Did you graduate with student loans? How much & what are the interest rates?
I went to a state school, and originally took out about $170,000 to pay for my education. Interest rates were between 5.16% and 7.90% and all unsubsidized. I did receive a partial scholarship all four years. I was awarded a full ride scholarship to a different school, but elected to go take out the student loan burden to attend medical school in the same city as my husband. While I would make the same decision again, it is frustrating to think of how my financial situation would be different without this loan burden. My husband graduated medical school with a similar loan burden.
How fast (or not) are you paying them off?
I paid off one loan in medical school, a Grad PLUS loan at 7.90% interest for only $3,000 taken out my first year of medical school. I paid this off my second year, when I was able to take out an unsubsidized loan at a lower interest rate (6.55%, so only a bit improved). I have not yet paid off my loans or refinanced them, although I am in the process of refinancing at the moment now that I am an attending. Although I qualify for PSLF, I am not pursing it as it makes me too nervous. I have paid the bare minimum through income based payments throughout residency, and my loans are now over $200,000 (yikes!). However, we have paid off more than $100,000 of my husband’s loans. We knew that my loans were much more likely to qualify for forgiveness or PSLF than my husband’s, and that I would be an attending sooner (thus able to refinance), so we’ve paid anything we can toward them in residency. I am comfortable with this plan and completely trust my husband, although I understand that some may not take this approach. We plan to continue to pay his off as aggressively as possible, and hope to be done with his loans in about 18 months. We will then aggressively pay mine down, and hope to be done within 4-5 years.
Financial aspects of kids
When did you have them?
I have two kids, and a third on the way. The first was born my fourth year of medical school, and the second in residency. They are both young, and when my next child is born, I will have three children under age four.
Are you planning to fund their college expenses?
Our kids do have 529s set up, although we haven’t significantly contributed to them given our own student debt. We encourage grandparents to gift toward them instead of extra toys for birthdays and Christmas. When no longer with our own debt, we would like to fund them with enough for them to attend an in-state university.
What are your child care expenses?
We have used day care exclusively for my children. I did not feel comfortable with a nanny or spending time alone with infants, so went the daycare option. We are overall happy with our decision, although sick days and drop off/pick up times have been stressors in the past. I currently spend $1200 per child per month, which means I will soon be spending $3600 each month in childcare. This is, by far, our largest monthly expense. We also spend quite a bit more on trusted babysitters (especially college-aged family members) to help us with early morning, late evenings, nighttime, and weekend coverage. Now that I am an attending, I have the luxury of more predictable hours.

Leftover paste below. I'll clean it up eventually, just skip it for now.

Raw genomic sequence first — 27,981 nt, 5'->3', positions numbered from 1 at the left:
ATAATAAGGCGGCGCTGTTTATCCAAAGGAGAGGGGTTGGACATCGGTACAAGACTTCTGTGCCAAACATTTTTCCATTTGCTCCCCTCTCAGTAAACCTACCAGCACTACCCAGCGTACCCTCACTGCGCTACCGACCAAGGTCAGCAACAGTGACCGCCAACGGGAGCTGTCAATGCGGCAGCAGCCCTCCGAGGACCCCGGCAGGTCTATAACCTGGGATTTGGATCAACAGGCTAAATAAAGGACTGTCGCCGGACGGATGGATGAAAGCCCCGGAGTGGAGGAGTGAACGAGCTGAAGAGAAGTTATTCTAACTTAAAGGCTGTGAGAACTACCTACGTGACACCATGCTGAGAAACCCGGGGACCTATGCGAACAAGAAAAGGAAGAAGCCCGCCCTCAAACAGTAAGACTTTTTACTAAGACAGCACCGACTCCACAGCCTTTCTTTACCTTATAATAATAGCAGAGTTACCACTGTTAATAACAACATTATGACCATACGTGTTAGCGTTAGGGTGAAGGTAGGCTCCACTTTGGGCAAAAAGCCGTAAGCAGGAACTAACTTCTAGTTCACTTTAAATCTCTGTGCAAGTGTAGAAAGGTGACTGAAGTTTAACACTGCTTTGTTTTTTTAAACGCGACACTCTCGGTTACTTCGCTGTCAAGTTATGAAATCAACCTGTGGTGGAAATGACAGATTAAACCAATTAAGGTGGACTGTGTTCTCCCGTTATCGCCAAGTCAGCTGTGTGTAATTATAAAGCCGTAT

Are your kids in private or public school? What is the cost including after care if needed.
We plan to send our children to public school when they start kindergarten, as we have good public schools in our area and like our children to be exposed to diversity.
Financial aspects of marriage
Are you married?
I am married.
Did you get a pre-nuptial or post-nuptial agreement?
We got married in medical school and had no prenuptial agreement – we only had debt at the time!
Do you and your husband agree on finances?
We agree on finances, largely because I am responsible for almost everything financial in my household and my husband agrees with my decisions (and is grateful he doesn’t have to do it)!
What financial mistakes have you made?
I probably could have taken out slightly less student debt as I graduated with approximately $10,000 in my bank account. I did eventually use this to pay down student debt, but was worried about keeping enough of an emergency fund available. I contributed the maximum amount my Roth IRA since I was 16, however, I put the money in and didn’t invest it for quite a while because I was overwhelmed with the options. While I am grateful for this money, I wasted the benefits of years of compounded interest.
Have you experienced a financial catastrophe?
We have been fortunate to have avoided any financial catastrophe.
What’s your FI (financial independence) number?
We don’t have an FI number, largely because it seems too far away at this point. We are aggressively paying down student loans, and then would like to move to a bigger (but still modest) house. I am working 80% as an attending, but would love to decrease that further to 50-60% in the future if financially able (and my department supports this!).
Who handles the finances in your relationship? Are you DIY or do you have a financial advisor?
I handle almost all the finances in our relationship. We DIY. This does result in some mistakes (such as not investing Roth IRA initially, as mentioned above). I do budget through Mint, more to track our spending. Both my husband and I are fairly frugal. We rarely spend money on entertainment, eating out, or travel. Any leftover money not used by childcare, mortgage, monthly expenses, or to replenish our savings/emergency fund goes toward loans. As we finish our training and have more control over scheduling and finances, we would love to travel more.
What is your net worth?